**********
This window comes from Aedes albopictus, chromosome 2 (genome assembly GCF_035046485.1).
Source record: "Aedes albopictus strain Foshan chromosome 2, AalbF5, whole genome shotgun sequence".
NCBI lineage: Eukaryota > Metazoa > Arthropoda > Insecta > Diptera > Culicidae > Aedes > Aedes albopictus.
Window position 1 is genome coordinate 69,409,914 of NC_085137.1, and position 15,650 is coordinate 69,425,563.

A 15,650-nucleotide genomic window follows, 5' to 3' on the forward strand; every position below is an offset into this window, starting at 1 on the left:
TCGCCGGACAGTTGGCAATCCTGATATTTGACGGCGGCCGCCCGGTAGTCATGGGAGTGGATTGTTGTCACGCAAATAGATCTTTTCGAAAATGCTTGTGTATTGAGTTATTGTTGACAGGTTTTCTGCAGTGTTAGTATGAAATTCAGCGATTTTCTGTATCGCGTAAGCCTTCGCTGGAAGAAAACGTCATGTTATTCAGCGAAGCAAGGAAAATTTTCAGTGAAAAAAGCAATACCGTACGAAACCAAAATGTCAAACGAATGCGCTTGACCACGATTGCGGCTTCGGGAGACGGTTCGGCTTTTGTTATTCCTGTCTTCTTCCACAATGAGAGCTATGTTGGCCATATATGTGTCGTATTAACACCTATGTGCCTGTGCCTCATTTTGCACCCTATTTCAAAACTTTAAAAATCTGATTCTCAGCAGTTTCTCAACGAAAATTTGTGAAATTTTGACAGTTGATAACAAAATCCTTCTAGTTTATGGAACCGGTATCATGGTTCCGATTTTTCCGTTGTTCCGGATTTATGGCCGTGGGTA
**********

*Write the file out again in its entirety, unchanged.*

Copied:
This window comes from Aedes albopictus, chromosome 2 (genome assembly GCF_035046485.1).
Source record: "Aedes albopictus strain Foshan chromosome 2, AalbF5, whole genome shotgun sequence".
NCBI lineage: Eukaryota > Metazoa > Arthropoda > Insecta > Diptera > Culicidae > Aedes > Aedes albopictus.
Window position 1 is genome coordinate 69,409,914 of NC_085137.1, and position 15,650 is coordinate 69,425,563.

A 15,650-nucleotide genomic window follows, 5' to 3' on the forward strand; every position below is an offset into this window, starting at 1 on the left:
TCGCCGGACAGTTGGCAATCCTGATATTTGACGGCGGCCGCCCGGTAGTCATGGGAGTGGATTGTTGTCACGCAAATAGATCTTTTCGAAAATGCTTGTGTATTGAGTTATTGTTGACAGGTTTTCTGCAGTGTTAGTATGAAATTCAGCGATTTTCTGTATCGCGTAAGCCTTCGCTGGAAGAAAACGTCATGTTATTCAGCGAAGCAAGGAAAATTTTCAGTGAAAAAAGCAATACCGTACGAAACCAAAATGTCAAACGAATGCGCTTGACCACGATTGCGGCTTCGGGAGACGGTTCGGCTTTTGTTATTCCTGTCTTCTTCCACAATGAGAGCTATGTTGGCCATATATGTGTCGTATTAACACCTATGTGCCTGTGCCTCATTTTGCACCCTATTTCAAAACTTTAAAAATCTGATTCTCAGCAGTTTCTCAACGAAAATTTGTGAAATTTTGACAGTTGATAACAAAATCCTTCTAGTTTATGGAACCGGTATCATGGTTCCGATTTTTCCGTTGTTCCGGATTTATGGCCGTGGGTA